The PMS symptoms could impact an individual’s interpersonal relationships, social interactions, occupational activities and productivity for her entire reproductive age life [15, 16]. Especially for young women, premenstrual symptoms can be related to academic performance impairments including poor grades [17] and absenteeism [18]. This disorder in young women is a significant public health problem, as increased incidence of depression and anxiety disorders were found in women suffering with PMS, which could economically burden the society indirectly in the form of absenteeism at work, frequent hospitalization and suicides [19]. With this background the present study was conducted to assess the Knowledge, most commonly reported symptoms, impairments affecting educational activities and interpersonal relationships, treatment options, and attitude of female students towards PMS.

2. Materials and Methods

This cross-sectional study was conducted among 130 female students of a Private University of Delhi NCR. The inclusion criteria were female students of college of 17-30 years of age and exclusion criteria were students suffering from PCOD/PCOS. A pretested, self-administered questionnaire was used to collect the information. The questionnaire comprised of three parts. The first part included questions on Knowledge of PMS and PMDD, Demographic data and Menstrual History. The second part included questions on symptoms of PMS. The third part included questions about impairments, treatment options and attitude towards PMS. Symptoms of PMS were assessed according to American College of Obstetricians and Gynaecologists (ACOG) criteria [20]. The data was compiled in Microsoft excel and analysed using SPSS 25 version for various descriptive statistics and bivariate analysis. P-value <0.05 was considered statistically significant.

3. Result

The study included 130 participants. Bivariate analysis of association between Socio-Demographic variables and Menstrual Patterns and knowledge of PMS is presented in Table 1. Majority of female participants (55.4 %) belonged to age group 17 and 22 years.10.8 % of study participants were obese. Majority of them 89 (68.5 %) were UG students. Majority of them 79 (60.8 %) were from Outside Delhi. Considering the stay 47 (36.2 %) stay in home and 83 (63.8 %) stay in hostel. Majority of them 97 (74.6 %) were doing the exercise. Only 39 (30 %) of them were consuming coffee on daily basis. 57 (43.8 %) were consuming tea on daily basis. Considering the drinking alcohol 39 (30 %) of them were drinking alcohol. In Table 1 it was found that the female participants of age group between 23 and 30 years showed higher proportion of knowledge of PMS (n=52, 89.7 %) when compared to female participants of age group between 17 and 22 years and this association was statistically significant (P<0.05). The female participants of PG course showed higher proportion of knowledge of PMS (n=38, 92.7 %) when compared to female participants of UG course and this association was statistically significant (P<0.05). The female participants who did exercise showed higher proportion of knowledge of PMS (n=82, 84.5 %) when compared to female students who did not exercise and this association was statistically significant (P<0.05). No statistically significant association was observed with BMI, residence, current stay, coffee consumption on daily basis, tea consumption on daily basis and drinking alcohol.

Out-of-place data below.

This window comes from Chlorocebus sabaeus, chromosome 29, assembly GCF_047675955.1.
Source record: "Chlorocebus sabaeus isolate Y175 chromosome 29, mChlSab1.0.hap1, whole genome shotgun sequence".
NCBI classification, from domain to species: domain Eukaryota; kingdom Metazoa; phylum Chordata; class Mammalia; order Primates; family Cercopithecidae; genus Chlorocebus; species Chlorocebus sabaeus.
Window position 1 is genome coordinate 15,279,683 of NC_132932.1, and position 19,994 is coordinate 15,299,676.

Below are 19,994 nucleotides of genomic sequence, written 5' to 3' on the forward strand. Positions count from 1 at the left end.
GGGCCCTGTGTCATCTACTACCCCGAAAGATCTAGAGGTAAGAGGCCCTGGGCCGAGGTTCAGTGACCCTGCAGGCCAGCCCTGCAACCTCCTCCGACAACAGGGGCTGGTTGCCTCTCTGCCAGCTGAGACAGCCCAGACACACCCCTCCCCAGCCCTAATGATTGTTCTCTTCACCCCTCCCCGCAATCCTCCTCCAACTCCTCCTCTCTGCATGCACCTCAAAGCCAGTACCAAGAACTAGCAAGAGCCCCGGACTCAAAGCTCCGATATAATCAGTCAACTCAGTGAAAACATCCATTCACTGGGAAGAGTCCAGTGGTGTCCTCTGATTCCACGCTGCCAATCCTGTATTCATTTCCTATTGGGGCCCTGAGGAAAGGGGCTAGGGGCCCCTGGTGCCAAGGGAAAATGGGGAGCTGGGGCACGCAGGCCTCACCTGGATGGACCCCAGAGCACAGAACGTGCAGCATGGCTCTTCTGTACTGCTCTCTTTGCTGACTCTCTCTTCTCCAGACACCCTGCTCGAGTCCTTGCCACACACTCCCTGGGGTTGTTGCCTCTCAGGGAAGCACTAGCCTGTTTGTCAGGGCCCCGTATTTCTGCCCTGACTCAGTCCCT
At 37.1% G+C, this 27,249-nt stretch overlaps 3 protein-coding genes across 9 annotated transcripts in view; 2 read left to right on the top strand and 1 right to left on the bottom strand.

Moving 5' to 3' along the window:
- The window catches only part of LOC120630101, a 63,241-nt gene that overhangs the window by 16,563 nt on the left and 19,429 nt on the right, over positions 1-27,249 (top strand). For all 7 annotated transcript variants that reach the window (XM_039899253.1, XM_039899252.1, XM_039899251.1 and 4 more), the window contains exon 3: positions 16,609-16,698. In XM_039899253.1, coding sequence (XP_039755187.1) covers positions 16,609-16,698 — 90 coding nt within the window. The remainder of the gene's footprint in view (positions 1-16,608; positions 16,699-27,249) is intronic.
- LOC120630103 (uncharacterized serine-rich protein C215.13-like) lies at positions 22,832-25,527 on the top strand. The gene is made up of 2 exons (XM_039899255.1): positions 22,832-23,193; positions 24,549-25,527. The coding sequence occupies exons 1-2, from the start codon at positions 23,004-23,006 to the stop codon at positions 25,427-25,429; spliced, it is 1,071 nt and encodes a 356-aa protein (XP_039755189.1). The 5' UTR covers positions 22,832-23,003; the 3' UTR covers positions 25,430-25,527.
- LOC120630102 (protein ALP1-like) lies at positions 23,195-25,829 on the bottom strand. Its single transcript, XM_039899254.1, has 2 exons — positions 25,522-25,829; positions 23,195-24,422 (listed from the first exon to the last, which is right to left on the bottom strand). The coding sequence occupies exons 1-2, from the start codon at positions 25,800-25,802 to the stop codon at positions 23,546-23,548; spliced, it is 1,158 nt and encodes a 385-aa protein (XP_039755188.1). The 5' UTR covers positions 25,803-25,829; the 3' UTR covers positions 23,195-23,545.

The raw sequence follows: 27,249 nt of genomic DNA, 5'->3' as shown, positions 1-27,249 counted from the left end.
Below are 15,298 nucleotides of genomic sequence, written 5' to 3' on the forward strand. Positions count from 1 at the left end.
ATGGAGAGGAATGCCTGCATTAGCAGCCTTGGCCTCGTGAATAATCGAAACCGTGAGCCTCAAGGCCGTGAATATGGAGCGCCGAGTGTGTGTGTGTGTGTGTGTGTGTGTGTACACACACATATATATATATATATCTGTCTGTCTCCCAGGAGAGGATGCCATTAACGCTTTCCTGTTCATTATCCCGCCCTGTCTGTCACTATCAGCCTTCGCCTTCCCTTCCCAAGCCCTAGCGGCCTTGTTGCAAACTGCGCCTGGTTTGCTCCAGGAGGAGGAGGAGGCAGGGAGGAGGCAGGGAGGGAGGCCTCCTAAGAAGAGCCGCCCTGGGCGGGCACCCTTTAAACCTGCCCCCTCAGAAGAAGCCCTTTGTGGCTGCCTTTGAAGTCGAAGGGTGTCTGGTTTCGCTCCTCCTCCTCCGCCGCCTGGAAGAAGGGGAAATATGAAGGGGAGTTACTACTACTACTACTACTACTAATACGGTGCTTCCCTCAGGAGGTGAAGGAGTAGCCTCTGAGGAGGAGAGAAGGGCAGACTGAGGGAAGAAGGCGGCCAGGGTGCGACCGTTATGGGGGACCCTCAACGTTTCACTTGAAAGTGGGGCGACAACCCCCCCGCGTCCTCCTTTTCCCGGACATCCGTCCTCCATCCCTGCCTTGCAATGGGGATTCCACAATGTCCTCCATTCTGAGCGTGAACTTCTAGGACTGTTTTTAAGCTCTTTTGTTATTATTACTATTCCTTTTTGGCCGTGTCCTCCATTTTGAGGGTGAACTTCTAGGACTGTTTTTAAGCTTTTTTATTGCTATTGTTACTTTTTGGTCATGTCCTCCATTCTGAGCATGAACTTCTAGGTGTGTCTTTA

Regarding the age at menarche majority 83 (63.8 %) of female participants had their menarche at the age of >12 years. Majority of them 112 (86.2 %) had their menstrual cycle of ≤ 35 days. Regarding the days of menstrual bleeding majority111 (85.5 %) of them had menstrual bleeding of ≤ 5 days. Majority of female participants 110 (84.6 %) had normal/light menstrual flow. Regarding the regularity of cycle majority of them 109 (83.8 %) had regular cycle. Only 11 (8.5 %) had family history of PMS. More than half 76 (58.5 %) of females suffer from dysmenorrhea. In Table 1 it was also found that the female participants who had regular cycles showed higher proportion of knowledge of PMS (n=91, 83.5 %) when compared to female students who had irregular cycles and this association was statistically significant (P<0.05). No statistically significant association was observed with age at menarche, length of menstrual cycle, days of bleeding, amount of menstrual flow, Family history of PMS and dysmenorrhea. Knowledge of PMS and PMDD among study participants is presented in Figure1. 80% of study participants had knowledge of PMS and only 43.8% participants had knowledge of PMDD. The Premenstrual Symptoms according to ACOG criteria are presented in Figure 2. The most common affective symptoms among participants were irritability (74.6 %), angry outbursts (62.3 %) and anxiety (51.6 %). The most common somatic symptoms among participants were: abdominal bloating (48.5 %) and headache (40.8 %).